In order to get an actual ideal of the best performing mutual funds in the market, one needs to
track its current Net Asset Value or NAV. NAV stands for the latest market value of the holdings
of a fund that brings down the fund's liabilities, which are generally indicated in terms of per
share amount. On a daily basis, most of the funds' NAV is decided. This is determined after the
trade closes on certain financial exchanges. The net asset value of the mutual funds is ascertained
at the end of the trading day. An increase in NAV signifies rise in the holdings of the
shareholder. The Fund Firm will then do the transaction on the shares along with the sales fees.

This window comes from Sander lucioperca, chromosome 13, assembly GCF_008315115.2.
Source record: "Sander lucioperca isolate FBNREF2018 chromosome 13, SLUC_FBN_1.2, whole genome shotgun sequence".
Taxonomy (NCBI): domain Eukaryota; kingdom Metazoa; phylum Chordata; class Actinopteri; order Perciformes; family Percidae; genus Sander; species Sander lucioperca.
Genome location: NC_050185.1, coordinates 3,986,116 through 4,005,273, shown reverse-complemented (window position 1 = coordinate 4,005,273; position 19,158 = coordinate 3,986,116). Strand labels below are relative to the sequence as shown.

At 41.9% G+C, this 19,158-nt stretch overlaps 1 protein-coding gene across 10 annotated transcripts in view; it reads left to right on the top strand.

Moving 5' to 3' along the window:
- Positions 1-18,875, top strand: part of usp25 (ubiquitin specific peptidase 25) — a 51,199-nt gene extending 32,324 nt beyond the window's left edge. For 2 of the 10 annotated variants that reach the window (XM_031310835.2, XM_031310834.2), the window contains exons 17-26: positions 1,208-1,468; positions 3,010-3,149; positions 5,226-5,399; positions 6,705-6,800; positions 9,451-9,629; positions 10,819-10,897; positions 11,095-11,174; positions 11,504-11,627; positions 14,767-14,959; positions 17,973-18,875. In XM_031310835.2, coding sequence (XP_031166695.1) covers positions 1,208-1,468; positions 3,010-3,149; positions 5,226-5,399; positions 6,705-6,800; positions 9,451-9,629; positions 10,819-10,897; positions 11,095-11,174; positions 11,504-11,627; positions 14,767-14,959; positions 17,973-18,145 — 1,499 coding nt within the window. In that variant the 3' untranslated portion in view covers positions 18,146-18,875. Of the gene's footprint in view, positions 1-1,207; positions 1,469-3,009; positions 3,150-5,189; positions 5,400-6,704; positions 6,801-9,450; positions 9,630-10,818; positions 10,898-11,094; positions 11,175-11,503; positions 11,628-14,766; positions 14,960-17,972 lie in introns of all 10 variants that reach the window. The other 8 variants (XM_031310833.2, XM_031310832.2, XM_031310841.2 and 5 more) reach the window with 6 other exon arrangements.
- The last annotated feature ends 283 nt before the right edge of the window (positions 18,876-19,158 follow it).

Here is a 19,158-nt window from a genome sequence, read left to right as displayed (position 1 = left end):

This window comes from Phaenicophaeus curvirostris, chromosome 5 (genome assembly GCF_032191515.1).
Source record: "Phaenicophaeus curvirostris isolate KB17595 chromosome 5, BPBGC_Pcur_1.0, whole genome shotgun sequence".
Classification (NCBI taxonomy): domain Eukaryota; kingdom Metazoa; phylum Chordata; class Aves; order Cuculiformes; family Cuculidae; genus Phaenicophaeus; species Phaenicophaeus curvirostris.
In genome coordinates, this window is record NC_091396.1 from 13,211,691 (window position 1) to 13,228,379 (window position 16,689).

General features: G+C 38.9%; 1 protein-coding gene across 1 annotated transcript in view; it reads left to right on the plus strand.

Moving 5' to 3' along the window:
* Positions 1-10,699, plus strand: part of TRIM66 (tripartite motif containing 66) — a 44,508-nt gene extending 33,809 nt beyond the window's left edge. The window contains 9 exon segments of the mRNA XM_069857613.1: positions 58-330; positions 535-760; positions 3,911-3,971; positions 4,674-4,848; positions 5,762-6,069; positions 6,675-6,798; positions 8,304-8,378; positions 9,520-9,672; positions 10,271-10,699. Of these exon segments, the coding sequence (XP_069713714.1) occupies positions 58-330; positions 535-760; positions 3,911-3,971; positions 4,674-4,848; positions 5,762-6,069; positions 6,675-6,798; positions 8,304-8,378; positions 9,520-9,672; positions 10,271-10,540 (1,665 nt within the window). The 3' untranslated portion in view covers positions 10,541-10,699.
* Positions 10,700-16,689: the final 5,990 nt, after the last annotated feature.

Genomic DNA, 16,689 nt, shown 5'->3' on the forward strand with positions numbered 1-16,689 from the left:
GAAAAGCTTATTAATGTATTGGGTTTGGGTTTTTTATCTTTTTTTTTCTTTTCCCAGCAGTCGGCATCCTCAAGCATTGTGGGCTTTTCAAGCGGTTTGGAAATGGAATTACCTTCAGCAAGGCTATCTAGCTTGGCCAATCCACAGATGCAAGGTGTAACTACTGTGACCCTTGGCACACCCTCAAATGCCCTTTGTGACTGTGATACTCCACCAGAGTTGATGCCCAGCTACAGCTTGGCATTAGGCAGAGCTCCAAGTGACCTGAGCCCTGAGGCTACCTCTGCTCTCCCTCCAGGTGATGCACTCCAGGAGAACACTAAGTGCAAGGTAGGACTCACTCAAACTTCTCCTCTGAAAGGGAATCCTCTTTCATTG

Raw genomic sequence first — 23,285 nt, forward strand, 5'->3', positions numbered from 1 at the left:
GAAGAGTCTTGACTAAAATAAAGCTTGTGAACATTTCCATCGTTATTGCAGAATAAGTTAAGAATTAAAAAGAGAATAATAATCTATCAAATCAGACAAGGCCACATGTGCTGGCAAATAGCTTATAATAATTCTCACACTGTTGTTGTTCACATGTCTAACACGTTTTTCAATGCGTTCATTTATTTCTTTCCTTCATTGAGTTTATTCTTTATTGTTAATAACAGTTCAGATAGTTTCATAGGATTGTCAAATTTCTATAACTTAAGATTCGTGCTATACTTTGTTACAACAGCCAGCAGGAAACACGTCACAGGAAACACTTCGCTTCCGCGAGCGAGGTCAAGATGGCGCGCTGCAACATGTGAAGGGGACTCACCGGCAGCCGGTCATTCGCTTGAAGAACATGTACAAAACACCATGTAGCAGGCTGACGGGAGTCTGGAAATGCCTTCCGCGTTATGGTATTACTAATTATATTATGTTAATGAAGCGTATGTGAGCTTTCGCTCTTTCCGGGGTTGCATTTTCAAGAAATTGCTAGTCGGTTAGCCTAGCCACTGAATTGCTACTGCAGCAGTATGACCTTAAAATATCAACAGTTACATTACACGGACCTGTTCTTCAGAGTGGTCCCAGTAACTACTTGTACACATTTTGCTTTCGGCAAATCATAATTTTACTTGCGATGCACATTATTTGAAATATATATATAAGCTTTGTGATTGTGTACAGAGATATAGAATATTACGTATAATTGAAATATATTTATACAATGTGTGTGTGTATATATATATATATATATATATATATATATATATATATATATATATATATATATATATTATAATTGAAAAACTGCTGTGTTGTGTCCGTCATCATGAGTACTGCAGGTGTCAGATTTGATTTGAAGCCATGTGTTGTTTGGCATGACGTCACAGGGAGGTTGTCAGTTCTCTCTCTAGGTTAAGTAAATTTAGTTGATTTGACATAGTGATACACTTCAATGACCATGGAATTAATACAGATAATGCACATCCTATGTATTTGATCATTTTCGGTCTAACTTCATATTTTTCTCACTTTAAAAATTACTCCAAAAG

While open-ended net asset value of the mutual funds is issued daily, the close-ended NAV of
the mutual fund is released on a weekly basis.

 You can calculate net asset value of the mutual fund easily. Track the latest market value of the
net assets of the fund and then subtract that by the number of outstanding shares.

Top mutual funds in India

Here are some of the top mutual funds in India that are listed below :

      Reliance Mutual Fund
      The DSP ML Tiger Fund
      SBI Magnum Contra Fund
      HDFC Equity Fund
      Prudential ICICI Dynamic Fund
      SBI Mutual Fund


                                                12
Advantage of mutual fund

     Diversification: The best mutual funds design their portfolios so individual investments
      will react differently to the same economic conditions. For example, economic conditions